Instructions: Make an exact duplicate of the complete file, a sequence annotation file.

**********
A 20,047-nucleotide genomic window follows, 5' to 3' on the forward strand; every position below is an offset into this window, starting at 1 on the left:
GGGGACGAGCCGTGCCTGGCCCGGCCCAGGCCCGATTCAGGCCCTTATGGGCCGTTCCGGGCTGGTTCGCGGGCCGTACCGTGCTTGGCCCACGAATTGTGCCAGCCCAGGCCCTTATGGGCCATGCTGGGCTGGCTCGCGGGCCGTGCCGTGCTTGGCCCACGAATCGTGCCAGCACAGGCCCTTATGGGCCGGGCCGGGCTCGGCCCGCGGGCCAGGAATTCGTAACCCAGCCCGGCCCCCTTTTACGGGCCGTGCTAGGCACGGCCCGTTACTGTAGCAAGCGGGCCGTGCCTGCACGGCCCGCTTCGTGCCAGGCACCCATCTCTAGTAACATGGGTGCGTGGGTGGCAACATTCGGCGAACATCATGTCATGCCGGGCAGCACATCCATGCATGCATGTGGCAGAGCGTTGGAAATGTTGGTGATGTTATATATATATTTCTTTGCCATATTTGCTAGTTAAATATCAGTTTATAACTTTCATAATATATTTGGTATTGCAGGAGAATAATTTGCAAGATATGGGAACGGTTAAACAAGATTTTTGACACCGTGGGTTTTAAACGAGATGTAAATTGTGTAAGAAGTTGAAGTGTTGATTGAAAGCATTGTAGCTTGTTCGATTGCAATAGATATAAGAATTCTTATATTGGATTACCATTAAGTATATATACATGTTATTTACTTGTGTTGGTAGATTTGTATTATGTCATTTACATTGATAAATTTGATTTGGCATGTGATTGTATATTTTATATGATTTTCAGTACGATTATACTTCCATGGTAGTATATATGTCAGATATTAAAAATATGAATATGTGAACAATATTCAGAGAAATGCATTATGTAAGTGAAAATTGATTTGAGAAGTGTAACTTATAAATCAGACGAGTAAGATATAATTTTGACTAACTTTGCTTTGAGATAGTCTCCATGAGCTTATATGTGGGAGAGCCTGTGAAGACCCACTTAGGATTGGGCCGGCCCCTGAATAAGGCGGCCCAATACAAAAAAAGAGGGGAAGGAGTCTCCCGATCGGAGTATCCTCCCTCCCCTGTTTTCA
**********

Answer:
A 20,047-nucleotide genomic window follows, 5' to 3' on the forward strand; every position below is an offset into this window, starting at 1 on the left:
GGGGACGAGCCGTGCCTGGCCCGGCCCAGGCCCGATTCAGGCCCTTATGGGCCGTTCCGGGCTGGTTCGCGGGCCGTACCGTGCTTGGCCCACGAATTGTGCCAGCCCAGGCCCTTATGGGCCATGCTGGGCTGGCTCGCGGGCCGTGCCGTGCTTGGCCCACGAATCGTGCCAGCACAGGCCCTTATGGGCCGGGCCGGGCTCGGCCCGCGGGCCAGGAATTCGTAACCCAGCCCGGCCCCCTTTTACGGGCCGTGCTAGGCACGGCCCGTTACTGTAGCAAGCGGGCCGTGCCTGCACGGCCCGCTTCGTGCCAGGCACCCATCTCTAGTAACATGGGTGCGTGGGTGGCAACATTCGGCGAACATCATGTCATGCCGGGCAGCACATCCATGCATGCATGTGGCAGAGCGTTGGAAATGTTGGTGATGTTATATATATATTTCTTTGCCATATTTGCTAGTTAAATATCAGTTTATAACTTTCATAATATATTTGGTATTGCAGGAGAATAATTTGCAAGATATGGGAACGGTTAAACAAGATTTTTGACACCGTGGGTTTTAAACGAGATGTAAATTGTGTAAGAAGTTGAAGTGTTGATTGAAAGCATTGTAGCTTGTTCGATTGCAATAGATATAAGAATTCTTATATTGGATTACCATTAAGTATATATACATGTTATTTACTTGTGTTGGTAGATTTGTATTATGTCATTTACATTGATAAATTTGATTTGGCATGTGATTGTATATTTTATATGATTTTCAGTACGATTATACTTCCATGGTAGTATATATGTCAGATATTAAAAATATGAATATGTGAACAATATTCAGAGAAATGCATTATGTAAGTGAAAATTGATTTGAGAAGTGTAACTTATAAATCAGACGAGTAAGATATAATTTTGACTAACTTTGCTTTGAGATAGTCTCCATGAGCTTATATGTGGGAGAGCCTGTGAAGACCCACTTAGGATTGGGCCGGCCCCTGAATAAGGCGGCCCAATACAAAAAAAGAGGGGAAGGAGTCTCCCGATCGGAGTATCCTCCCTCCCCTGTTTTCA